VOL. 22, NO. 4
IN THIS ISSUE:
FLORIDA BOX TAX
LEMONS TO THE SOUTH
It is entirely possible that the current season will terminate this month, as packers are winding down. Word is that one major will close this week—if so, others cannot be too far behind.
There is still a lot of fruit out there, but an unknown quantity of it is what's left of groves that have been ring picked a couple of times, so it is to be expected that more of that fruit will be picked direct to processing. Early and mid season oranges are gone, the Valencia crop is fast disappearing.
In what the experts are calling a semi-normal year, more than 100 Mexican fruit flies have been found in the Valley—mostly in the last month. Some of these flies, because of their maturity, were believed to have been blown in from across the river during the extremely strong winds that occurred in March.
The result of the finds is that the eastern Valley (Zone 5) was quarantined initially, followed every few days with quarantines on Zone 4, then Zone 3 and then Zone 2. I have not heard the status of Zone 1 (the far western Valley).
The protocol requires that fruit from a quarantined zone must be fumigated in order to be shipped into other citrus-producing areas. Another aspect of the protocol is that fruit within a quarantined zone that is from a grove with a local infestation must be fumigated in order to be shipped to any other state.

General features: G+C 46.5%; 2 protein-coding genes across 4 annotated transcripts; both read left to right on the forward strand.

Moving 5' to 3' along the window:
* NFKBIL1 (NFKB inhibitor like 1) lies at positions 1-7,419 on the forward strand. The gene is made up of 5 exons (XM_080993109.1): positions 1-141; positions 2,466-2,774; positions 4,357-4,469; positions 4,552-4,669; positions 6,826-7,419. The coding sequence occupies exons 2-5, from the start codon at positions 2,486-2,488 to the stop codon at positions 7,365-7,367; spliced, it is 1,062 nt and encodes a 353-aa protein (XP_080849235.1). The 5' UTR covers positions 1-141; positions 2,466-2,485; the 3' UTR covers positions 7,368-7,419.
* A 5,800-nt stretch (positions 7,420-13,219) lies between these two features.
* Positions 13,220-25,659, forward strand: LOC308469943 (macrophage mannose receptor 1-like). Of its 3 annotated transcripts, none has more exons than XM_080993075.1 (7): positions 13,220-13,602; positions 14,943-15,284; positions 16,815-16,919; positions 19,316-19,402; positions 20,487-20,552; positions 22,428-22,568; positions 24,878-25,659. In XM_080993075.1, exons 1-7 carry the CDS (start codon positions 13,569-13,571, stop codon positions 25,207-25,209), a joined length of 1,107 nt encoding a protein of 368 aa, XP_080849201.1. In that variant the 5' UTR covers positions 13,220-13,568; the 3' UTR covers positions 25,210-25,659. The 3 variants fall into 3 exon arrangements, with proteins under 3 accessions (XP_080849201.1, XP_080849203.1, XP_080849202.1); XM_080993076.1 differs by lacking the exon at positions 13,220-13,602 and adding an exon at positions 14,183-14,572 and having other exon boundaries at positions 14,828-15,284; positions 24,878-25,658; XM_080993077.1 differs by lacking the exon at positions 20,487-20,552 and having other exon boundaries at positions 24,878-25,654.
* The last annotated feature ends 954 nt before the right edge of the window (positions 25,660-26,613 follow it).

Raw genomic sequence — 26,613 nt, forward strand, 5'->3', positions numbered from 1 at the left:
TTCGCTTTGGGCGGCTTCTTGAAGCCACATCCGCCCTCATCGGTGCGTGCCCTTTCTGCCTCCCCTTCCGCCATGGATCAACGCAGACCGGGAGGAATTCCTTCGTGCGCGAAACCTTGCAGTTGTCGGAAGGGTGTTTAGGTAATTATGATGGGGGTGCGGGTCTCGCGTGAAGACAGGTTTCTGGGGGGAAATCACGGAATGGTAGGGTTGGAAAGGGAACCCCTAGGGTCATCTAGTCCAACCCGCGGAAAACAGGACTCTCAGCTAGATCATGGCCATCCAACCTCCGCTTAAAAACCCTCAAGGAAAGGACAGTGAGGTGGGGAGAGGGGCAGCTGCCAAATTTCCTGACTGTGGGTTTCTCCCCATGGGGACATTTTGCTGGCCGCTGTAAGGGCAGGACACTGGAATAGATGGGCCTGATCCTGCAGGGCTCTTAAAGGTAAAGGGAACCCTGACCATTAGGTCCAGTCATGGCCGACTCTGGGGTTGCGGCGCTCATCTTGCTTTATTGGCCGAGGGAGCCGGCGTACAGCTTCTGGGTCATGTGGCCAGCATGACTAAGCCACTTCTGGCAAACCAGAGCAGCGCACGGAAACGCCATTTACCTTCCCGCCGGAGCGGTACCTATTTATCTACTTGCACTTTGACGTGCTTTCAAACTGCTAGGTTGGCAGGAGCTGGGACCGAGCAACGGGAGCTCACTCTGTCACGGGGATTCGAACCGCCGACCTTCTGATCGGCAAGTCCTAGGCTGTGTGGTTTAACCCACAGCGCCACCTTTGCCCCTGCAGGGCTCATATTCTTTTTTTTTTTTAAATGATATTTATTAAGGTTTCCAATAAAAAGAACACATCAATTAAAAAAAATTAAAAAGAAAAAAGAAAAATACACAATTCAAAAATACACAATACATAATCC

A local infestation is defined as two fly finds within a certain distance; I think 500 meters, but don’t quote me on that. The underlying reason for this part of the protocol is potential transhipment into other citrus-producing areas. In other words, fruit that is sold and shipped into a state close to a citrus-producing state could conceivably end up in the citrus-producing state.
Florida Box Tax—
Florida citrus is subject to a box tax—voted on by growers—that is used for marketing, advertising and other reasons (like research, for example). Juice importers had to pay an equivalent tax on imported juice, but rulings a few years ago allowed importers to opt out of paying the roughly two-thirds of the tax that was used in marketing and advertising.
There is a move afoot now to rectify this perceived unfairness to Florida growers and require taxes on the juice that is imported (both FCOJ and NFC) to be blended and sold from Florida. The way I understand it is that rather than paying by the box for fruit going to juice, the tax would be imposed on the gallons of juice coming out of the processor.
If promoters can successfully craft the proposal to withstand legal challenges, they might still face trade policy problems. Nothing is ever as simple as it seems.
Lemons to the South—
According to The Packer, Unimark Group of Dallas has sold its lemon groves in Mexico to Paramount Citrus (California), which expects to import lemons into the US through McAllen, starting this summer. The approximately 6,000 acres of lemons are in two orchards that were part of the Grupo Industrial Santa Engracia subsidiary of Unimark.